CHECK CHECK-UP More reasons why checks are here to stay
Putting things in perspective,
Cummins Allison points out that although electronic banking has become
increasingly popular in recent years, checks remain a common and highly used
method of payment in the United States. A 2010 Federal Reserve Payments Study
estimates that there are still 24.4 billion checks written in the United States
annually. In fact, checks written from person to person increased by 3% per
year between 2006 and 2009.1
While the use of credit cards and
electronic payments has grown in popularity, many consumers and businesses are
not ready to abandon the use of checks. In some cases, paper checks offer
certain benefits that electronic payments cannot, such as:
· Security in transaction-Some consumers remain
hesitant to adopt electronic payment methods due to security concerns and
uncertainty around who will have access to their personal banking information.
For many, especially older generations, a tangible check offers a sense of security
in the financial exchange between two parties. Checks also offer a paper trail
that can easily be followed, and if a check is lost or an incorrect payment is
made, banks can prevent the check from being cashed.
· Careful spending habits-Checks promote careful
and conscious spending habits by encouraging consumers to balance their
checkbook. According to SuperValue Checks, credit cards can motivate consumers
to spend as much as 30% more on purchases than if they paid with cash or check.
Actively writing a check and balancing a checkbook helps consumers recognize
the amount they are spending, whereas charging items on a credit card can lead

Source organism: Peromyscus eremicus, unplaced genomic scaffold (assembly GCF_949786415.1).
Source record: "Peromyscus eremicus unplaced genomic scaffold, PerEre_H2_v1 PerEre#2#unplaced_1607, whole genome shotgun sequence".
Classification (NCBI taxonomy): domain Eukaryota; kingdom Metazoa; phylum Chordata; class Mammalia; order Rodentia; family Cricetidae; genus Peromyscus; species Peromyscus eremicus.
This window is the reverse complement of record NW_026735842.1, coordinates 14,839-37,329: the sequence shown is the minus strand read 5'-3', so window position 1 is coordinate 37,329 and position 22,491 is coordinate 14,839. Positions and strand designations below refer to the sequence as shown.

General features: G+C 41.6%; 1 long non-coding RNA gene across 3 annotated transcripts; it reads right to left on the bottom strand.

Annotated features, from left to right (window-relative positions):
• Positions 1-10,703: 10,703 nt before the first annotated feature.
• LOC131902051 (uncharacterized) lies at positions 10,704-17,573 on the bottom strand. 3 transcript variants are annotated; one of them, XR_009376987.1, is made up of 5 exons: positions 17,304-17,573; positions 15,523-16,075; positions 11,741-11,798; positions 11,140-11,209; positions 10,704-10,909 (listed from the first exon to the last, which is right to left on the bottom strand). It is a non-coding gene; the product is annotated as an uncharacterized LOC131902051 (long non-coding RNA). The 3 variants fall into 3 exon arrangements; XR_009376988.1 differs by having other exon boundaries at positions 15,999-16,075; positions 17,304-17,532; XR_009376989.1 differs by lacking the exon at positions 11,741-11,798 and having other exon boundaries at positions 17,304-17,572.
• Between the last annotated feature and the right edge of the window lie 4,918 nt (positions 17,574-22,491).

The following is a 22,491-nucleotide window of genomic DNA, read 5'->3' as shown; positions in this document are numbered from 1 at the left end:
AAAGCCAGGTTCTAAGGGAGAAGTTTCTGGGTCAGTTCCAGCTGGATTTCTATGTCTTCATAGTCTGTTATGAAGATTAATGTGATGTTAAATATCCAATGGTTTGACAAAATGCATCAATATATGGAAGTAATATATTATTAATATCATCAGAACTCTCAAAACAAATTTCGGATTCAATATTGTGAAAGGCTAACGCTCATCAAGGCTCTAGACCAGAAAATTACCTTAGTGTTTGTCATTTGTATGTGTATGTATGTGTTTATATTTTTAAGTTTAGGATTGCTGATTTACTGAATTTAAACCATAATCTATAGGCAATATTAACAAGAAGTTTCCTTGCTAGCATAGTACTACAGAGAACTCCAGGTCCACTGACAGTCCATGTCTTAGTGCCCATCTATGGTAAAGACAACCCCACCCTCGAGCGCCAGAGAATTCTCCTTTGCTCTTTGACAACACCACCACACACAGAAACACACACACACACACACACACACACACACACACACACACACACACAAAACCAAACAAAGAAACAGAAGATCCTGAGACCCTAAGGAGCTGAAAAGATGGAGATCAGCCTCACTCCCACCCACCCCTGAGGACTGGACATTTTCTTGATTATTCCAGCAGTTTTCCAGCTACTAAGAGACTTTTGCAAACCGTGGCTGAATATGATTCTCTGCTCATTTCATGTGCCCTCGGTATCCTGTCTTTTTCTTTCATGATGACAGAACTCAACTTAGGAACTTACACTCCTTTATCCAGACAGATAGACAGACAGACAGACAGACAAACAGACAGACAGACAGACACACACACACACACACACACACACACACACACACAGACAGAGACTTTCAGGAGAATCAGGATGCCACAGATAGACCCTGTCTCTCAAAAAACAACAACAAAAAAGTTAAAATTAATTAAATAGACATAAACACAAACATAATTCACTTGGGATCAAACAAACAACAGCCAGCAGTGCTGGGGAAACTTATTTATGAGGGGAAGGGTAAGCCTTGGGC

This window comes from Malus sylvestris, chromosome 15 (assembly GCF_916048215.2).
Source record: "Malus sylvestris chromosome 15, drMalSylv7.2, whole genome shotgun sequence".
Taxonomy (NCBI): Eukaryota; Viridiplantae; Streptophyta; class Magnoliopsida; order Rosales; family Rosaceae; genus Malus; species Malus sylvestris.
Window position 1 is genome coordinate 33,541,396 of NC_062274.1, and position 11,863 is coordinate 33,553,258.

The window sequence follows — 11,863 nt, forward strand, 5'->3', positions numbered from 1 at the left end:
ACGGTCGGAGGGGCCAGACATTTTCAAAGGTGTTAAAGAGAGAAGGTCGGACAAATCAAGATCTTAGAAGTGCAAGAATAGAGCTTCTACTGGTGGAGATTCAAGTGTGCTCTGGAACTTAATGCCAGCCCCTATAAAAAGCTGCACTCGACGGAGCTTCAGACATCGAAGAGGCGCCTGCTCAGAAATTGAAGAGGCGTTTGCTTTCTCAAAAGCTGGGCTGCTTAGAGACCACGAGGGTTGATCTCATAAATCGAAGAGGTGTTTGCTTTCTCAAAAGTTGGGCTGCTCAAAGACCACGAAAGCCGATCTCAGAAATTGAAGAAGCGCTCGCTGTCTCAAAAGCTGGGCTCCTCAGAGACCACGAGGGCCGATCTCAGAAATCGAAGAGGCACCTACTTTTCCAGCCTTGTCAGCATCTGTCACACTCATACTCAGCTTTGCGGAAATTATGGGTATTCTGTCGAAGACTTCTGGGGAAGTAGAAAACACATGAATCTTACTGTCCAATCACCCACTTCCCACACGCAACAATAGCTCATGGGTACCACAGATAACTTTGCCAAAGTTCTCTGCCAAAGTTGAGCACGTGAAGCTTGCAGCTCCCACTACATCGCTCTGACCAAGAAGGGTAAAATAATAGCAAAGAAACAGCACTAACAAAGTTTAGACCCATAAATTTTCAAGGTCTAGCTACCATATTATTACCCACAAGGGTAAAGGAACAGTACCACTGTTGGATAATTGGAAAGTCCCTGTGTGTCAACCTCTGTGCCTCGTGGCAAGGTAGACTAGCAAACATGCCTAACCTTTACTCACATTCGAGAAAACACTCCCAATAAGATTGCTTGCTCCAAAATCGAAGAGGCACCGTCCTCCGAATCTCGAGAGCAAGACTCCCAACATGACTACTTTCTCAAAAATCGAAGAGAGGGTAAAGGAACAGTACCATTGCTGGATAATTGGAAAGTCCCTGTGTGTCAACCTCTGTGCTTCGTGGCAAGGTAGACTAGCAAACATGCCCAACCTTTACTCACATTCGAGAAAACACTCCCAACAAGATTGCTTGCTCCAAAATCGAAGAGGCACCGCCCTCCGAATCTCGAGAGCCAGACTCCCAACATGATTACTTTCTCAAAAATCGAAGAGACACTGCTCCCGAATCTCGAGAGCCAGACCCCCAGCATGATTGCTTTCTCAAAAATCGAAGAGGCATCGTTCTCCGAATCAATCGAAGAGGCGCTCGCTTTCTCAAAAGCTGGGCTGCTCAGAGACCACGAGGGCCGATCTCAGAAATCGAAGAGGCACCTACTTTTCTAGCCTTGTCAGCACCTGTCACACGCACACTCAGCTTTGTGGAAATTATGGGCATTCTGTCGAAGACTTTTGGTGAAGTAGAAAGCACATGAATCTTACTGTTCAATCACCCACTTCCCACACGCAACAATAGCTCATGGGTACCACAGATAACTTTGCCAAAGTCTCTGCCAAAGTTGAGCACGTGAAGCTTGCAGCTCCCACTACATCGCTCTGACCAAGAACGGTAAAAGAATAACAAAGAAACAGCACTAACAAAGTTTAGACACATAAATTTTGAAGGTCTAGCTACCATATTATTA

to impulsive spending.
· Business and personal transactions-Checks remain
a widely used and accepted form of payment, particularly in the business world.
According to the Federal Reserve, from 2006 to 2009, business-written checks
increased from 41.9% to 46.9%. Checks written by businesses accounted for 82.8%
of the total check value. Paper checks are also frequently given as gifts since
they can be used anywhere and at anytime, compared to cash that can easily get
lost and gift cards that limit where they can be used.
· Cost-effective payment method-Electronic payment
forms may be growing in popularity, but traditional payment methods remain
highly cost-effective. Both cash and checks still play a critical role in the
national payment system. This is demonstrated by the fact that nearly $1
trillion in U.S. currency circulated last year. Economists Jeremy Gerst and
Daniel Wilson articulate unique benefits of cash, such as its appeal as a
back-up store of value, which makes it likely for currency to continue to play
an important role in the U.S. payment system. Cash and checks go hand-in-hand,
as checks are a way to carry around large amounts of cash without the risk of
actually handling the currency, while purchasers find carrying currency more
preferable to writing out checks.
Despite the recent decline in their
use, paper checks remain an integral part of today's commerce. In fact, the
2010 Federal Reserve Payments Study also revealed that there were 27.8 billion
checks written in the United States in 2009 that had a total value of $32.4
trillion and an average of $1,165 per check. Consumers and businesses still
using paper checks benefit from the security and flexibility provided by this
traditional payment method. At the same, these businesses can take advantage of
today's check processing technology that can process deposits quickly and
accurately, providing even greater speed and service for consumers and
businesses using checks, and the retailers, business, and financial
institutions they work with.
[This article was posted on November 8, 2012, on the website of ABA
Banking Journal, www.ababj.com.]